Weekly 10-mile runs have been a fall ritual for my sister and I ever since we started running together back in 2010.
That first year, those runs came on weigh-in day during the final stages of my 90-pound weight loss and really helped seal the deal. Now, whether or not we’re training for a specific race, it just seems like the time is right to get those 10s in again.
Trouble is, we’ve always used the same out-and-back paved course, starting on Bluffton’s River Greenway and turning around at the Ouabache State Park campground. That can be a lot of pounding on my sister’s achey joints. After all these years, on Saturday we finally realized we could cut over in the park and run a section of our favorite dirt trail to arrive at our same turning point.
It was a huge boost both mentally and physically. The rains this summer derailed our trail running, so it almost felt like a homecoming to enter the woods. And Traci could feel the difference in her knees and hips almost immediately. It turned what can sometimes feel like an endurance test – this was our third go at a 10 in as many weeks and the first where we intended to run the whole way without walk breaks – into more of a pleasure cruise.
It didn’t hurt that it was much cooler running at 8 a.m. rather than midday, or that we’d stashed Powerades at the gatehouse ahead of time. As it turned out we weren’t as desperate for hydration on this run as the past two, but it was still a psychological boost to know we had an aid station we could hit once on the way out and again on the way back.
Changing up a familiar route had paid off in another run earlier in the week, a 6-miler on our hills course. Usually we do three sets of out-and-back 2-milers over two different sections of hills, but this time we extended one of those so we only had two turnarounds instead of three. It turned what usually feels like a grind into more of an adventure. No matter how many times you drive down a road – this was a familiar route we always took to our Grandma’s house – it just looks different when you run it.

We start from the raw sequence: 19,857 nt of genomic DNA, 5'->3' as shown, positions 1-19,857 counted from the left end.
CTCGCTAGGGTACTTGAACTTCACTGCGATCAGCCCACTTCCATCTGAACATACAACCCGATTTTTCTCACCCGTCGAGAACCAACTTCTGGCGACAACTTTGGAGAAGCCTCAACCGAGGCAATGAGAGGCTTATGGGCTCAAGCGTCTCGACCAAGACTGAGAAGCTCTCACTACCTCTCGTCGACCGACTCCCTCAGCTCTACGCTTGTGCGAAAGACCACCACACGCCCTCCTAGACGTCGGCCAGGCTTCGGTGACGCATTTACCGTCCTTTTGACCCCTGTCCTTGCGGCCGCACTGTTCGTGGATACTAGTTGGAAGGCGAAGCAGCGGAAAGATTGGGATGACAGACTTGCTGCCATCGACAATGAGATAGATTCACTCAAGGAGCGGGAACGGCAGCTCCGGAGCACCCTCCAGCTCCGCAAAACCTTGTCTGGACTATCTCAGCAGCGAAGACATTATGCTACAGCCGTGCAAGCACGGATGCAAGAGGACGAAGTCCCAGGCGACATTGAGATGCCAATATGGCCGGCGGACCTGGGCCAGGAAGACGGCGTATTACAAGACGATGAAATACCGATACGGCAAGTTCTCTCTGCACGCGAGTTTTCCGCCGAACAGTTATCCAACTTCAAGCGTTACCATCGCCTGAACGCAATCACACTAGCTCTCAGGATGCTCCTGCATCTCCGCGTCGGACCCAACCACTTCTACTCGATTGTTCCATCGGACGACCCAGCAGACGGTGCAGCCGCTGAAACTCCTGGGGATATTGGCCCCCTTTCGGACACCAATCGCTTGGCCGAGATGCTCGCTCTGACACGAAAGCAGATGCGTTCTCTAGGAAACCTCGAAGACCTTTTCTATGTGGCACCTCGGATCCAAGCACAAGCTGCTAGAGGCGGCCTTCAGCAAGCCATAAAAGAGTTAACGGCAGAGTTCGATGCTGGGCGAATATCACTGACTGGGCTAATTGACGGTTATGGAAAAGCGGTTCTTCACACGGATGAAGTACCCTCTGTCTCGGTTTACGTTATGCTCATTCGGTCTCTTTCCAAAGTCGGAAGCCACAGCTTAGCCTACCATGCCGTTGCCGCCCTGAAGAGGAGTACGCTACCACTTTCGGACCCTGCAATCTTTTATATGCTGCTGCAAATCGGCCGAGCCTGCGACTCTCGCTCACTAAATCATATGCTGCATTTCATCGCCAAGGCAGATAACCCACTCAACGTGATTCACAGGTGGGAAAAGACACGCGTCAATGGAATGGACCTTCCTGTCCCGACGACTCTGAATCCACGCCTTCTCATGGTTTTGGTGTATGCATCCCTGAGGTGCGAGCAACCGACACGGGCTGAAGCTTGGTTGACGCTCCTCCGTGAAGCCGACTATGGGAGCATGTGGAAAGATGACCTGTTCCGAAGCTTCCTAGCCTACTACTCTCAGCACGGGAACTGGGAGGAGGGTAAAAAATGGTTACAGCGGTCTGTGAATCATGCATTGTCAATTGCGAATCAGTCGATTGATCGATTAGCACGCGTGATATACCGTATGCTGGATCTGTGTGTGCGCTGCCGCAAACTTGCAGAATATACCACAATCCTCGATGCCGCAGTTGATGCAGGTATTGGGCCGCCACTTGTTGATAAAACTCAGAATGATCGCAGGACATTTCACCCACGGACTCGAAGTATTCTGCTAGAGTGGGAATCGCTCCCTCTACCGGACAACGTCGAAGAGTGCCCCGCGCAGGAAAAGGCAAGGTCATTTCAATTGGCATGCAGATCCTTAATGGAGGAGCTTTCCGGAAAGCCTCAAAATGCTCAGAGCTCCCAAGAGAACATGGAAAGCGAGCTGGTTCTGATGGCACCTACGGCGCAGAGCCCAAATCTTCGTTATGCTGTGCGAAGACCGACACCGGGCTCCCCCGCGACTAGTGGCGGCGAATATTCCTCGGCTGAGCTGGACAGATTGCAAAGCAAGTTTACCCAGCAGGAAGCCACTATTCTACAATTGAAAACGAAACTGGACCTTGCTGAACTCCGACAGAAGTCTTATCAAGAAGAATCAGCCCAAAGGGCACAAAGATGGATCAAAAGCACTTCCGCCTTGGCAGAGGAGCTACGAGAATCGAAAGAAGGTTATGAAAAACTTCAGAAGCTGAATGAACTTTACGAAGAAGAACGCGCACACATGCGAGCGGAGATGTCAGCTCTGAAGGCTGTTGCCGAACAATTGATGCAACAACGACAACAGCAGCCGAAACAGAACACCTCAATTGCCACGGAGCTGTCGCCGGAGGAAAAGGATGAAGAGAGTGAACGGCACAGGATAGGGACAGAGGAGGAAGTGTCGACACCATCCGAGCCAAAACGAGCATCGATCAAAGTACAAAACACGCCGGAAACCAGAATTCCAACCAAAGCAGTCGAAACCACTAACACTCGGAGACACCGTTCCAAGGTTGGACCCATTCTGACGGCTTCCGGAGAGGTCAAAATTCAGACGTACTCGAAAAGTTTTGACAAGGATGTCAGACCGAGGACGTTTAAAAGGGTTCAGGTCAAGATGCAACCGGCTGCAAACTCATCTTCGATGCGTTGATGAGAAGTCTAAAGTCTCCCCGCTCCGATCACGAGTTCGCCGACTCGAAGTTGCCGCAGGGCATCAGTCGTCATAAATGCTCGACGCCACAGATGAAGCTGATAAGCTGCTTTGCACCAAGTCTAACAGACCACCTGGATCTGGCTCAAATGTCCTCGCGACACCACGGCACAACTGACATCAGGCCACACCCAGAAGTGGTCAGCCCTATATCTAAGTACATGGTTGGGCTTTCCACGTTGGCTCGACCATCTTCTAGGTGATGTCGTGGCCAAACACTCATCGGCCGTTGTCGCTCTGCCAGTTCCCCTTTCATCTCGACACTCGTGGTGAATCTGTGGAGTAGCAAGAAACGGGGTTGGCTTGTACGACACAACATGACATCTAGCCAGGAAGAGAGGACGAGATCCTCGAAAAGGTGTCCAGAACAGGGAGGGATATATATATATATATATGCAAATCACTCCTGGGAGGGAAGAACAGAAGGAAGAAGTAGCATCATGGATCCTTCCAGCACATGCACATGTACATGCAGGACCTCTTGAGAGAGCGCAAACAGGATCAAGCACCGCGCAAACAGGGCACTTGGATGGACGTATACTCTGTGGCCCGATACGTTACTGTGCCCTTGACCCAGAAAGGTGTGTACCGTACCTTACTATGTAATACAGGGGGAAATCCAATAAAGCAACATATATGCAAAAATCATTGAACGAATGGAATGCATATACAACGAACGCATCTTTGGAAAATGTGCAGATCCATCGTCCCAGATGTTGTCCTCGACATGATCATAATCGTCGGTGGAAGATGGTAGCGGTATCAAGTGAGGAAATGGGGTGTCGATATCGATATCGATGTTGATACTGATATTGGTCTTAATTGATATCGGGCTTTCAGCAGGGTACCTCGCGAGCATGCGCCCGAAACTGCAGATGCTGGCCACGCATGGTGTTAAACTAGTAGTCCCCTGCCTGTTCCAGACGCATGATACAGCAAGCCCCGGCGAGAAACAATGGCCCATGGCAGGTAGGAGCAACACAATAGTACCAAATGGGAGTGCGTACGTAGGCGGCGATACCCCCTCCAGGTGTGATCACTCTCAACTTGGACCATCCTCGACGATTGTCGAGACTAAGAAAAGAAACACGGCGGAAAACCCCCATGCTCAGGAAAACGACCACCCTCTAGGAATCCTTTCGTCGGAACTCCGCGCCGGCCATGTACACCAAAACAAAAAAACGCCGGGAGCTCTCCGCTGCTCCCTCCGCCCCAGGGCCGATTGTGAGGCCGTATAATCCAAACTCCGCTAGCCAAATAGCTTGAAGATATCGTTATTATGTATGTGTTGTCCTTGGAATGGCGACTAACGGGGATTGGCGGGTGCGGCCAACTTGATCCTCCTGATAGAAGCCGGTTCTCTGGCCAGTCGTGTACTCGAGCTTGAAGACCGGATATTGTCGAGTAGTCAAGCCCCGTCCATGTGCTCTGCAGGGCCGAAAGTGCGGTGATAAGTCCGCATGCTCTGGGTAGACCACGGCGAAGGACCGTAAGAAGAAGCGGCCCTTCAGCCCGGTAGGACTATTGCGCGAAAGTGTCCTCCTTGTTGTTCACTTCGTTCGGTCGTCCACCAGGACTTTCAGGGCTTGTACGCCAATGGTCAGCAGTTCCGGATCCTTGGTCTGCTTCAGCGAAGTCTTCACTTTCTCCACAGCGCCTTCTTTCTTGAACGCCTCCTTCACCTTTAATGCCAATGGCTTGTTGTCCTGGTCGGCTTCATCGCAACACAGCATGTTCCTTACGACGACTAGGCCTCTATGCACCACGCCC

My sister’s fear of dogs sometimes keeps us from trying new roads, but in this case it gave us some extra juice because she insisted we pick the pace up to try to get past a house where a Fed Ex truck was distracting a large dog. It wound up being a pretty fast run on a cooler-than-average August day, and that felt like the turning point that helped me get my confidence back for Saturday’s 10-miler.
Shooting out of the woods at our turnaround gave us plenty of momentum heading back to the gatehouse.
“You know, I think our training plan is paying off,” Traci said. For the fall we were aiming to do a 6-mile speed workout, 6 miles of hills and a slower-paced 10-miler every week. It felt awesome to be building in an automatic 22-mile base. And this week, because this 10 was coming on a Saturday instead of a Sunday, we’d have a 32-mile week on just four runs.
After picking up our Powerades at the Gatehouse we slowed the pace down a bit, toting our surprisingly full bottles. We’d expected to guzzle them, but we just weren’t as thirsty this time. We wound up stashing them behind the White Bridge and settled in for the last 2 miles back on the Greenway.
We’d forgotten about a 5K run that had been setting up as we took off earlier that morning until we came across some volunteers at the race turnaround point. There were no runners or walkers in sight, but we picked up the pace, thinking we might overtake some stragglers. But it was a pretty small race and we were probably about 10 minutes too late to really get in on any of it, though as we “finished” somebody did try to give us a 5K time and someone else insisted we take a bottle of water from their cooler.
We wound up cutting at least 5 minutes off last week’s 10-miler, finishing in exactly 2 hours for a 12:00 pace. Regardless of the time, it felt great to run the whole thing without trying to maintain a 3:1 or 4:1 run/walk ratio.